‘Like something from James Bond': What we know about Hamas’ surprise attack on Israel

The Hamas attack against Israel Saturday came from air, land and sea, and included paragliders that flew into Israel "like something from James Bond," as one national security expert put it. 

Hal Kempfer spoke with LiveNOW from FOX Saturday in the hours after the world woke up to the news that Israel had been under deadly attack. 

"It's one of the biggest offenses we've ever seen come out of the Gaza Strip, certainly involving Hamas," Kempfer said. 

Quick facts about the attack

  • Happened on Simchat Torah, a major Jewish holiday
  • Carried out by Hamas, a paramilitary group led by Mohammed Dief
  • Death toll is in the hundreds, including both the initial attack and during Israel’s retaliation 
  • Israeli civilians and soldiers were abducted 
  • Dief said in a recorded message that the attack was only the start of what he called "Operation Al-Aqsa Storm" 
  • Israeli Prime Minister Benjamin Netanyahu declared a mass army mobilization, saying, "We are at war" 

Hamas attacked by air, land and sea


A view of rockets fired by Palestinians in response to Israeli airstrikes during an operation in Gaza City, Gaza on October 07, 2023. (Photo by Abed Rahim Khatib/Anadolu Agency via Getty Images)

Hamas fighters used explosives to break through the border fence enclosing blockaded territory, then crossed with motorcycles, pickup trucks, paragliders and speed boats on the coast, the Associated Press reported

Fighting on the ground then continued for hours in 22 locations near the Gaza Strip. 

"The ground assault wasn't just moving across the ground or just moving through tunnels, which I'm sure they did; it's not been reported specifically. But there is specific reporting that they used paragliders. This is something that sounds like out of James Bond," Kempfer said. 

"I mean, literally, they had these paragliders and they went up in the air and they flew over the Israeli positions and landed and did attacks that way. That says a lot to me because that talks about planning, that also talks about training. The Gaza Strip is a small area; it's not some place where you can easily train in paragliders with being observed. That means that somewhere, some of these fighters were trained," Kempfer speculated.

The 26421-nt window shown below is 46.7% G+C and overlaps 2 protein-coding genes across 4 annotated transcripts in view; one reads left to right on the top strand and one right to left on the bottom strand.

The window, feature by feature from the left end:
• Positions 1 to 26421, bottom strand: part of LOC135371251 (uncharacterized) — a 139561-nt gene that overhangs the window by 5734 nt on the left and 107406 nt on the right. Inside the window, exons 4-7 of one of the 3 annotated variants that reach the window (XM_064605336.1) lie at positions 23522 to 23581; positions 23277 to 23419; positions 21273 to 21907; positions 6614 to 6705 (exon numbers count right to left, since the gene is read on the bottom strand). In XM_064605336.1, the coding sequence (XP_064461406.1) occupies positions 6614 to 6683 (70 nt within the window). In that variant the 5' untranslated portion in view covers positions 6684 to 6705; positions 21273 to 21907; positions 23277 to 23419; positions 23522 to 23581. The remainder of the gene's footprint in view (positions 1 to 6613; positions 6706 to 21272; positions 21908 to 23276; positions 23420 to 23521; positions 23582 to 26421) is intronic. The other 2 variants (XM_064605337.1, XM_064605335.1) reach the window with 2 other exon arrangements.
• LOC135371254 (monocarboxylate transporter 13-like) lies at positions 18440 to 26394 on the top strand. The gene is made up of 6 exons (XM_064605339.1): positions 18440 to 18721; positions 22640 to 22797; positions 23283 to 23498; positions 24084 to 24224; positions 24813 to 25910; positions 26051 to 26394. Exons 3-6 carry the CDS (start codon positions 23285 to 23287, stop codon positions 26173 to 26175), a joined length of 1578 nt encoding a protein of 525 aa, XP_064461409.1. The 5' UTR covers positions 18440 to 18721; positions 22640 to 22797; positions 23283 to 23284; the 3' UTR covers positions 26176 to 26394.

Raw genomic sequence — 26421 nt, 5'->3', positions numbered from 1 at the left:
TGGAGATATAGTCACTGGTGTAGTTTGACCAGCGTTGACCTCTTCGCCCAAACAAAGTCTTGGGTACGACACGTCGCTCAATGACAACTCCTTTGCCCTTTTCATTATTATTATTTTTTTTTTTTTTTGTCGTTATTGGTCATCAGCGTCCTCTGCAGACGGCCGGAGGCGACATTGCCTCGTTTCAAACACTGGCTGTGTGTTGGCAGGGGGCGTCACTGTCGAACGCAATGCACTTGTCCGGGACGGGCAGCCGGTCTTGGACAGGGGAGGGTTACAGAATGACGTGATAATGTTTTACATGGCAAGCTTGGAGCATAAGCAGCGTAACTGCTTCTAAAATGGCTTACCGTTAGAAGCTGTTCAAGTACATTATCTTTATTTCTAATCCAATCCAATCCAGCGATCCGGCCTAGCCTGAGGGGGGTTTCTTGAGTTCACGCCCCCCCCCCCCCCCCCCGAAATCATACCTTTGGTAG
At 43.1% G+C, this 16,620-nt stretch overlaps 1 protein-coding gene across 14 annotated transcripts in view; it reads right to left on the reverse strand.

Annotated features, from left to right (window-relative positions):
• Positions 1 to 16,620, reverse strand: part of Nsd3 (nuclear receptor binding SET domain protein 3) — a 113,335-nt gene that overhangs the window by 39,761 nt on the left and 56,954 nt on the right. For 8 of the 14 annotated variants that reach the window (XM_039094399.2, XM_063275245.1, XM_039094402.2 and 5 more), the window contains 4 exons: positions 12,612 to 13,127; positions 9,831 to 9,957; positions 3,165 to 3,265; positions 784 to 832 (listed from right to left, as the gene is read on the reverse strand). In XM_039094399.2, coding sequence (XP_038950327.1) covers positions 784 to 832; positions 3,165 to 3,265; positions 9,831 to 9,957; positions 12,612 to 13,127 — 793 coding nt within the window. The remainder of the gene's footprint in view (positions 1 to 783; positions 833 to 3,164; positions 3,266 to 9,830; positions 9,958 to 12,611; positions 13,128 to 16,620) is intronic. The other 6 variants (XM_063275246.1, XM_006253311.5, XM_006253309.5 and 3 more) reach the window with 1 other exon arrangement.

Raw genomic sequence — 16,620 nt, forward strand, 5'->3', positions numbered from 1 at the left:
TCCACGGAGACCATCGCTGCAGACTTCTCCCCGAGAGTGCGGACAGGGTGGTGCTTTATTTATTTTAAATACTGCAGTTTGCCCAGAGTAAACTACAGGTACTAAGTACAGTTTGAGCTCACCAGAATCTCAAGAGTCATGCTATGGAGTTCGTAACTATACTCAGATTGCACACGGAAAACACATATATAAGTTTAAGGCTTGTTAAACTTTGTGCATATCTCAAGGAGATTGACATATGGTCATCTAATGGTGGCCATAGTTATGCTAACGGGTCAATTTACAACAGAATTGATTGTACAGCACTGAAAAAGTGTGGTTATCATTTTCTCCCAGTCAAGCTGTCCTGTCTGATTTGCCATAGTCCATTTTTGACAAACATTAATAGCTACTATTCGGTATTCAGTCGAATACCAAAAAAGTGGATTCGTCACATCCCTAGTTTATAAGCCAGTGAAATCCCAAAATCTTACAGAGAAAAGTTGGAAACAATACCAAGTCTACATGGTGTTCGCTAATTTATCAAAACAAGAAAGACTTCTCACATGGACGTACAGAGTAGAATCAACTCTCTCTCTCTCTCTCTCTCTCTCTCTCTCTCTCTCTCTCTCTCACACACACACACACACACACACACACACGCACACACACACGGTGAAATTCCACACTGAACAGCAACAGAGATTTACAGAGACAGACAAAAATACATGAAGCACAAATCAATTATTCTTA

Who is Hamas?

As Kempfer explained, "Hamas is not the same as the Palestinian Authority. The Palestinian Authority is actually the organization that Israel has an agreement with. That is, they had an election, not recently, but they had an election and they represent the Palestinians. Hamas is a separate group."

Kempfer described Hamas as a militant paramilitary group that does not operate with the goal of finding peace with Israel. 

"They are the ones - them and also Palestinian Islamic Jihad - are the ones that tend to do these attacks," Kempfer continued. 

RELATED: 5 things to know as Hamas executes unprecedented attack on Israel

Why did Hamas attack Israel? 


Hamas' armed wing, the Izz ad-Din al-Qassam Brigades enter the Israeli side of the fence in Gaza City, Gaza on October 07, 2023. (Photo by Hani Alshaer/Anadolu Agency via Getty Images)

Hamas’ military leader, Mohammed Deif, spoke in a recorded message that provided specific reasonings for Saturday’s attack. Deif does not appear in public. 

Hamas cited long-simmering sources of tension between Israel and the Palestinians, including the dispute around the Al-Aqsa Mosque compound, which is sacred to both Muslims and Jews and remains at the emotional heart of the Israeli-Palestinian conflict.

In recent years, Israeli religious nationalists — such as National Security Minister Ben-Gvir — have increased their visits to the compound. Last week, during the Jewish harvest festival of Sukkot, hundreds of ultra-Orthodox Jews and Israeli activists visited the site, prompting condemnation from Hamas and accusations that Jews were praying there in violation of the status quo agreement.

Hamas statements have also cited the expansion of Jewish settlements on lands that the Palestinians claim for a future state and Ben-Gvir's efforts to toughen restrictions on Palestinian prisoners in Israeli jails.

This story was reported from Detroit. The Associated Press contributed.